– Mario Mergola (@MarioMergola)

Carlos Carrasco (SP – NYM) ADP SP: 23 | Overall: 69
Carrasco had quite the bounce back in 2020 after a bout with leukemia stunted his 2019 season and limited him to just 80 innings pitched. He posted a 2.91 ERA, 1.206 WHIP, and 82:27 K/BB ratio over 68 innings with the Indians in 2020. He’s currently the 23rd pitcher off the board per FantasyPros ECR and it’s not out of the realm of possibility that he could finish as the SP1 overall. Now I’ll admit It’s a bit of a reach and a lot would need to go right for the 33-year-old to get the top spot, but his 2020 season was encouraging and was definitely something to build on. He finished top-15 in strikeouts and top-nine in quality starts last year. Additionally, the slider, changeup, and curveball all posted whiff rates above 34% and the spin rates on his fastball (87th percentile) and curveball (94th) ranked highly as well. The only thing that looked out of character for “Cookie” was his 9.6% BB rate, which was by far the worst of his career. He finished in the 89th percentile or better in walk rate over the last three seasons prior to 2019. He issued 12 walks over 14 2/3 innings in three starts in mid-August, which in a shortened season inflated his ratio. He’s struck out over 200 batters three times over the last five seasons and looks primed to do it again in 2021 if he can remain healthy.
– Jon Mathisen (@EazyMath)

Corey Kluber (SP – NYY) ADP SP: 50 | Overall: 167
Kluber has started eight games over the past two seasons because of various injuries so many have forgotten how good he can be. “But, Lucas, Kluber hasn’t pitched in two years, and he’s coming off major injuries. How can you expect him to be the best pitcher in baseball this season?” Jacob deGrom is my pick for SP1 this season, but if anybody outside the top-20 has a chance to unseat him, it’s Kluber. The 2017 Cy Young award winner is consistently near the top of the leaderboard in fastball spin rate, which tells me that he can succeed with diminished velocity because the spin on the ball makes it appear faster to hitters. The question is can he stay on the field long enough to do it?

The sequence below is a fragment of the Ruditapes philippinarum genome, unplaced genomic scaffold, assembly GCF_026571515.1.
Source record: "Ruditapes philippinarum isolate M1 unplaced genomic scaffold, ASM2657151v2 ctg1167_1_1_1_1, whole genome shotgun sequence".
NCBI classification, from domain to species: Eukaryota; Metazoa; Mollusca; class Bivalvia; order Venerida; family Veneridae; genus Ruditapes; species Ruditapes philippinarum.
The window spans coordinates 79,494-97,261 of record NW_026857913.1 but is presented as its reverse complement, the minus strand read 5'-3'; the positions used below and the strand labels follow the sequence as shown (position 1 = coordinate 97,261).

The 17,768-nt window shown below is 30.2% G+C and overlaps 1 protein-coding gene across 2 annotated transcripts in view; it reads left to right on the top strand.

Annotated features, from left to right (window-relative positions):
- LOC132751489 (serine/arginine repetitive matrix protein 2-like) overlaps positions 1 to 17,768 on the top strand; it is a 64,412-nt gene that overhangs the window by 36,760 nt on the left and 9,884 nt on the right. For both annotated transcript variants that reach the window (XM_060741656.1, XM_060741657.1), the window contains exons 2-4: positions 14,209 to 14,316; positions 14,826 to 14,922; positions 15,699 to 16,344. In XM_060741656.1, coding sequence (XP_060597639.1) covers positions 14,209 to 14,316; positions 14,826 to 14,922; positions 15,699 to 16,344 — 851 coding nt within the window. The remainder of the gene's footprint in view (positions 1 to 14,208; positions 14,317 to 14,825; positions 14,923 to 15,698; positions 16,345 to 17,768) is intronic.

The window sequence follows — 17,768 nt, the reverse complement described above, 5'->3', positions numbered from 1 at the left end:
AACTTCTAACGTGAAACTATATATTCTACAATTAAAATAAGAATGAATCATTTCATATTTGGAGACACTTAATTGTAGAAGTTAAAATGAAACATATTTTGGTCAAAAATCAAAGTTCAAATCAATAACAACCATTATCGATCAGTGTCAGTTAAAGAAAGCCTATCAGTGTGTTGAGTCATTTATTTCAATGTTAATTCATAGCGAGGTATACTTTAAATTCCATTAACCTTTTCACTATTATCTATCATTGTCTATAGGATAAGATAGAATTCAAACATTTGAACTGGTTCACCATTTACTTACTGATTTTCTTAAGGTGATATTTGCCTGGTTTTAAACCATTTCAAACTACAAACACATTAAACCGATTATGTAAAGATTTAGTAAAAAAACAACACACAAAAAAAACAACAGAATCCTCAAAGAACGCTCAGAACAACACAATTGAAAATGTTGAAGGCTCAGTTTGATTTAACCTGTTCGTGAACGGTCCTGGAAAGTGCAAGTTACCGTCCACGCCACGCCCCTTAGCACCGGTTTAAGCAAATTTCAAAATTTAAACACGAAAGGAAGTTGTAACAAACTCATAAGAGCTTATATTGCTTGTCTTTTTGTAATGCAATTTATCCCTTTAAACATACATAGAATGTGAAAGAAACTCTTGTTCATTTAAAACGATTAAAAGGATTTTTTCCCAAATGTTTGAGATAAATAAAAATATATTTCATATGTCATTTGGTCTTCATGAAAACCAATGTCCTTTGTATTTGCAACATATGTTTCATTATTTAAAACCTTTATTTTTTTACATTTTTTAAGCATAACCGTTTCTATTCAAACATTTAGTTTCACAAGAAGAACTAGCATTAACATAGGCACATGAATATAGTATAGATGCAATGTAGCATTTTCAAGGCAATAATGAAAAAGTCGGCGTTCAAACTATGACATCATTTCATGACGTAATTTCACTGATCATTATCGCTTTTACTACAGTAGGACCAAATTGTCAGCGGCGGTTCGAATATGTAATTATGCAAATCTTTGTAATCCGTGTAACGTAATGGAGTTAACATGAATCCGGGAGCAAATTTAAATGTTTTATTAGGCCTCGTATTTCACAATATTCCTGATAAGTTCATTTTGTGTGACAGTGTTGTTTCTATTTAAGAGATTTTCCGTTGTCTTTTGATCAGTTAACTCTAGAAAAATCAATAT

– Lucas Babits-Feinerman (@WSonFirst)

Jesus Luzardo (SP – OAK) ADP SP: 31 | Overall: 101
Luzardo focused on his durability and made improvements to his game during the offseason. He struck out 59 batters across 59 innings and showed flashes of upside in a couple of scoreless starts last season. The 23-year-old has an elite strikeout rate and is considered a top of the rotation starter for the Athletics. According to Statcast, Luzardo had a 45% K rate with his fastball topping out 95-96 MPH. Luzardo has battled injuries in his pro career, undergoing Tommy John surgery and dealing with a lat strain. The left-hander is currently 31st among all starting pitchers in the latest expert consensus rankings, but has a chance to be a bonafide ace if everything falls into place.
– Brad Camara (@beerad30)